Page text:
Cognitive Training for Struggling Learners

Cognitive skills are inborn or innate skills gathering information from the senses: hearing, seeing, touch, smell, and taste and processes this information for knowledge or learning. The primary sources of input or taking in information, for academic purposes, are seeing and hearing. Cognitive skills also determine speed and accuracy in the learning process. For instance, how fluently a child reads and comprehends information seen and heard, or how quick and accurately a child can solve a word math problem. If a child has one or more weak cognitive skills learning is difficult, and the struggle to learn continues. If a child is distracted and cannot give attention to the instruction or task at hand learning will be blocked.

Therefore, it is evident that even one cognitive deficit can stop or hinder learning of any kind. However, the good news is that cognitive skills can be enhanced and developed with systematic training. The process of cognitive development involves neurons or connections in the brain creating branches or offshoots, as cognitive skills begin to grow and develop through stimulation and training an individual’s brain develops in cognitive areas including:



* visual and auditory processing,

*long and short-term memory,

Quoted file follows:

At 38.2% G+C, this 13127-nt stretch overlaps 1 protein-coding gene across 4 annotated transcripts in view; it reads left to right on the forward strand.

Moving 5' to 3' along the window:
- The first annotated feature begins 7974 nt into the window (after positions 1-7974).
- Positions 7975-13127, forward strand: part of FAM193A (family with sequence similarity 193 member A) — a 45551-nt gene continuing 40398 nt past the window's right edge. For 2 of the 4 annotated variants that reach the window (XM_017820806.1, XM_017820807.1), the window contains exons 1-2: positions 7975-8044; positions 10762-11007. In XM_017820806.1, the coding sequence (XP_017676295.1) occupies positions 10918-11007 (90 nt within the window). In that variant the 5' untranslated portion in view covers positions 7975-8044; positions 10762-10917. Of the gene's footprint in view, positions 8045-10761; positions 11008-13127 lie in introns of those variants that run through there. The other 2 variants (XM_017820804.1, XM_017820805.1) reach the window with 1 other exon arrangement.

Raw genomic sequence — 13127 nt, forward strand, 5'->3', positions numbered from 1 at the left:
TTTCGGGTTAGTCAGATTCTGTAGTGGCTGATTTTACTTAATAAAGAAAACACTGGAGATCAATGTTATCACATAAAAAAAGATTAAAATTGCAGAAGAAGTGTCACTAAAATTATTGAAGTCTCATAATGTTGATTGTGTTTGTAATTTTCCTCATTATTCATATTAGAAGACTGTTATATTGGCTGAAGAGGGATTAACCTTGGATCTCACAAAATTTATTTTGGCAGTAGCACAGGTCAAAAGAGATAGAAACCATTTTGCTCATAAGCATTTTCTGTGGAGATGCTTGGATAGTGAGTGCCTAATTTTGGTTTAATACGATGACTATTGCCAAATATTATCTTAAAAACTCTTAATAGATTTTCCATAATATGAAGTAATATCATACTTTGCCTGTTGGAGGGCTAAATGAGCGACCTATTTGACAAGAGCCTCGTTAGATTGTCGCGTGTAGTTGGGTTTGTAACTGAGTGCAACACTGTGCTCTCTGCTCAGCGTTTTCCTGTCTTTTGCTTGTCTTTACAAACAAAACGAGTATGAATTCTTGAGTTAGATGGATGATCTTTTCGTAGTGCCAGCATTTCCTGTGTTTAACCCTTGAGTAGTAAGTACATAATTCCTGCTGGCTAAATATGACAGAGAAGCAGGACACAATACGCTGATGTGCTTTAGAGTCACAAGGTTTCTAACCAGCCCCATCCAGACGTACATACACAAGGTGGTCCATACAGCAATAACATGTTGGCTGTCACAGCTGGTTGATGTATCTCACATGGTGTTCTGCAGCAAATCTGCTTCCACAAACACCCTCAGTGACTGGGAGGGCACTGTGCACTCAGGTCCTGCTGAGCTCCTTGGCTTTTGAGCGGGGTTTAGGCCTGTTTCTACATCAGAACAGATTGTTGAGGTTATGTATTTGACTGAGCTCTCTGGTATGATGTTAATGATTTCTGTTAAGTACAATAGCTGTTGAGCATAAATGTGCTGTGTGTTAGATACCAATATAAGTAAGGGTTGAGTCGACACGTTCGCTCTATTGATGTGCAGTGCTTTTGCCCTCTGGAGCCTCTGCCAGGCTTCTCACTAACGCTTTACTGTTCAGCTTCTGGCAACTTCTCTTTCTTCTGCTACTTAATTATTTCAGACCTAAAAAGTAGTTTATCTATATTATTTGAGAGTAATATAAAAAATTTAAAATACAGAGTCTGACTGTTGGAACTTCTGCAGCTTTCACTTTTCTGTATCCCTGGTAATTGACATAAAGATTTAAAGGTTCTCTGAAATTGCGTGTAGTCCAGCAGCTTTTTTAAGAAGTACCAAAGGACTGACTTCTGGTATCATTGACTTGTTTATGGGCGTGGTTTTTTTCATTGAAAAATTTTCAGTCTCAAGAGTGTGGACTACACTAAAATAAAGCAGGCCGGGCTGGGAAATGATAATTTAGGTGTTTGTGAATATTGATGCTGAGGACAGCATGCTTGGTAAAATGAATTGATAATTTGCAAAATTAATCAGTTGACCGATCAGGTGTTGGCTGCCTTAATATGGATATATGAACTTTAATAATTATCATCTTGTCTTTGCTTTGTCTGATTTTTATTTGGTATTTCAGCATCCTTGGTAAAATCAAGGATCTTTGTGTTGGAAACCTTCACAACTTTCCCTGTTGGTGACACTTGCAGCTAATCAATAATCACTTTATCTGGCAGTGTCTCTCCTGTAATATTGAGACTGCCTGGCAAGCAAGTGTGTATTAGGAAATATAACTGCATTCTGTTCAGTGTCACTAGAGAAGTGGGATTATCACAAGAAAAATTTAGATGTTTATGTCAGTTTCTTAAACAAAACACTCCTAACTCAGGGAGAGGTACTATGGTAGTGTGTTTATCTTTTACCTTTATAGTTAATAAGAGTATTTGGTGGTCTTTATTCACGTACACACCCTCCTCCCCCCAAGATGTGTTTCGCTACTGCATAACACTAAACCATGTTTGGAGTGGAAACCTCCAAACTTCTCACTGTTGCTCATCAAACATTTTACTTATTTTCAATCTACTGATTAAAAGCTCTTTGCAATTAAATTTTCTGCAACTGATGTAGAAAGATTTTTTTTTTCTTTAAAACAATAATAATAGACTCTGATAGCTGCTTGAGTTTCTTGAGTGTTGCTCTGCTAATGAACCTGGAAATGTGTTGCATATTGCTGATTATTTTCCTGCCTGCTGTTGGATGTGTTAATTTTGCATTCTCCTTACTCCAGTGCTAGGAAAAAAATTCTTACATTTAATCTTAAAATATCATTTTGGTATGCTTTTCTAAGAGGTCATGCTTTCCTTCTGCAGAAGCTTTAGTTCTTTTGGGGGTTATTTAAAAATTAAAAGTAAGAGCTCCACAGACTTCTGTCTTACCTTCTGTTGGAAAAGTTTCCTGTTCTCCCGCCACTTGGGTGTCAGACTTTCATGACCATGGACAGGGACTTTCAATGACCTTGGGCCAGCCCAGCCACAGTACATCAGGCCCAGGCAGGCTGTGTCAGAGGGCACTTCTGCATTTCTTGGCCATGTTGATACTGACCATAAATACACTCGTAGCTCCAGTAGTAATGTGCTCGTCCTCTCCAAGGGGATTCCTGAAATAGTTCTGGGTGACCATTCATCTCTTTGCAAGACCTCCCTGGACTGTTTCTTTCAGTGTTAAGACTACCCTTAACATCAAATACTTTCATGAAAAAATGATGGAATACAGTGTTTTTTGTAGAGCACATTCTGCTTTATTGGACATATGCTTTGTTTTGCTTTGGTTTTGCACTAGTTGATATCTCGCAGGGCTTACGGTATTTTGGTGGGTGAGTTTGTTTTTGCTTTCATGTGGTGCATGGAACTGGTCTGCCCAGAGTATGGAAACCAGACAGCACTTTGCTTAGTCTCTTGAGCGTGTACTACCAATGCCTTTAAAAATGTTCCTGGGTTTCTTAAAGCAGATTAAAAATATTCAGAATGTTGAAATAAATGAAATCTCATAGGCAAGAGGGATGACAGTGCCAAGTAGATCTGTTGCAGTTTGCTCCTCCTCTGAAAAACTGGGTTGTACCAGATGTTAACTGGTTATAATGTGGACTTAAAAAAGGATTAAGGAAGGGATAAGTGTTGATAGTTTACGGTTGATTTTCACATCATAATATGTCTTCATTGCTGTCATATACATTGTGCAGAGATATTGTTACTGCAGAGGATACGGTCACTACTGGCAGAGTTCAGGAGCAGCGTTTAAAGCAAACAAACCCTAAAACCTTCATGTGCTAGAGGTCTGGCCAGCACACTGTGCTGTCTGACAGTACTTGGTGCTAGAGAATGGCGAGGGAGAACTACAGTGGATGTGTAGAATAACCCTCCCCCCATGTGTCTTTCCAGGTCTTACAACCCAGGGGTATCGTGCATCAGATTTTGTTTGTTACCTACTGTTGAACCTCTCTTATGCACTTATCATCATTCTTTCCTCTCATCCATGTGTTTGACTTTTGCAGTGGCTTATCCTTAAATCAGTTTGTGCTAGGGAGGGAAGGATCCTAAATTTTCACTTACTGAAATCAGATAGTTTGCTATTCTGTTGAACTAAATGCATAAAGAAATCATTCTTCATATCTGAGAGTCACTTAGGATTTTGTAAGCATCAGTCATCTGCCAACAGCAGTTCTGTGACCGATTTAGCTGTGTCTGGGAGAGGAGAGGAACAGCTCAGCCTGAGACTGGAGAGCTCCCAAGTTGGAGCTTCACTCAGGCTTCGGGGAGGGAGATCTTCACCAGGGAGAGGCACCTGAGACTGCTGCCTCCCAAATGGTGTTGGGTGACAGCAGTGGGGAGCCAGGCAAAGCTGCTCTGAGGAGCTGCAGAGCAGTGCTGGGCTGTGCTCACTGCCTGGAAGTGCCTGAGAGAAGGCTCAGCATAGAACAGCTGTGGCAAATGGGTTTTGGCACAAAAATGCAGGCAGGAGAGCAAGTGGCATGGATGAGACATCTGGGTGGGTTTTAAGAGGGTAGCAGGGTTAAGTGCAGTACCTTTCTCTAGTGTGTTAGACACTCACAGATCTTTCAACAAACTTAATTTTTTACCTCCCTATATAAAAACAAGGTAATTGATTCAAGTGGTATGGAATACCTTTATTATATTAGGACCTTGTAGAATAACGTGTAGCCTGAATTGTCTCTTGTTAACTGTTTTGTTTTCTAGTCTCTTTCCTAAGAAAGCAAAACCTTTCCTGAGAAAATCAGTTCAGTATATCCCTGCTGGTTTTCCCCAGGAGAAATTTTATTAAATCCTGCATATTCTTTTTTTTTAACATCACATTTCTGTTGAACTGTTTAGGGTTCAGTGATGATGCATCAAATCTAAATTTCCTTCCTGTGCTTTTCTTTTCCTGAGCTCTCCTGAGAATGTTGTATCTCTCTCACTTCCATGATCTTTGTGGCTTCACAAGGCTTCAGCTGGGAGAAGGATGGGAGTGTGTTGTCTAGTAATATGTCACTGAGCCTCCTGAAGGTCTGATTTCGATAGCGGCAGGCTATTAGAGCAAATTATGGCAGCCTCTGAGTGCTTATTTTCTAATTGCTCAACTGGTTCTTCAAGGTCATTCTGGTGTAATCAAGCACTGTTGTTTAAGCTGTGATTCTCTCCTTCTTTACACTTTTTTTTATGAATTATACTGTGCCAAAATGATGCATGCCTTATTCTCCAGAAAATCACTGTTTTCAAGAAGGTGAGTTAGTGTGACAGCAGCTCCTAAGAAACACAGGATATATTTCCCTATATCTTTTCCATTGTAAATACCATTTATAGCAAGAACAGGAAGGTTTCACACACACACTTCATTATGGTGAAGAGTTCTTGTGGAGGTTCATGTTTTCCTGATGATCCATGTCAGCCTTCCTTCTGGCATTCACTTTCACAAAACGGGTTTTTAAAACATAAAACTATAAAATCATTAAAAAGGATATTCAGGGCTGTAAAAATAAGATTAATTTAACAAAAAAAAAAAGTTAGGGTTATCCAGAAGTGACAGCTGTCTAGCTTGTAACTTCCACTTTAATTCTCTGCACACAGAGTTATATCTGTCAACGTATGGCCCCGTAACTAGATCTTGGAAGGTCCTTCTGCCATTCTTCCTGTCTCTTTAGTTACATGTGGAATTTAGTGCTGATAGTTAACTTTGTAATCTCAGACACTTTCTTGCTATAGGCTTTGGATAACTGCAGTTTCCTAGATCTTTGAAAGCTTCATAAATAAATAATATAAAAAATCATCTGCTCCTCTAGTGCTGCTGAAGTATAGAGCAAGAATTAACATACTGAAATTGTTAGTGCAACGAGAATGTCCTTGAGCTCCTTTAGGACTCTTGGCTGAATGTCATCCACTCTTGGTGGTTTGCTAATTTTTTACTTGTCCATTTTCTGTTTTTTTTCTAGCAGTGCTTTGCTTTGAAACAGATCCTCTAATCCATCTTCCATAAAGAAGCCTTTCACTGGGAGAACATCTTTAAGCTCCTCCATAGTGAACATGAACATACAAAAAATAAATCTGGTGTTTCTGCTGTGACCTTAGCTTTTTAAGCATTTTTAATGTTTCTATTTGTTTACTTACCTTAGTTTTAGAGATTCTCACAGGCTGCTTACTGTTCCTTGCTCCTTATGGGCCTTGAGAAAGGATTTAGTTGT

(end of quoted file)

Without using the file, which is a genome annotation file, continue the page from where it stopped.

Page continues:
*visual memory,

*simultaneous and sequential processing,

* divided attention or ability to perform more than one task at a time

In addition, higher order skills derive from cognitive skills and include:

*logic and reasoning,

*problem solving,



Cognitive skills training can help any student who:

*works and/or reads slowly,

*cannot remember or recall information,

*cannot follow two or more instructions in succession,

*makes careless mistakes,

*experiences difficulty with letter-sound relationship (phonics)

Some children who struggle to learn make poor grades, but other children struggle to make good grades and keep up with their peers. The question needs to be asked, “Why is learning easier for one child, but difficult for another, when all the other contributing factors are equal and every educational resource is available to them? Cognitive skills deficits is most often the answer. Cognitive functions include how well an individual can:

* attend to information and instruction

* comprehend;

* concentrate on a task;

* follow a series of steps, such as a word math problem; and

* focus and keep attention in the midst of distractions

For instance, Jason and Daniel are 9 years old and in the same fourth grade class. Both students have a good home and opportunities to succeed. Similar characteristics of both children include normal intelligence, good classroom instruction, parental and teacher support, and good health. However, the boys perform extremely different at school.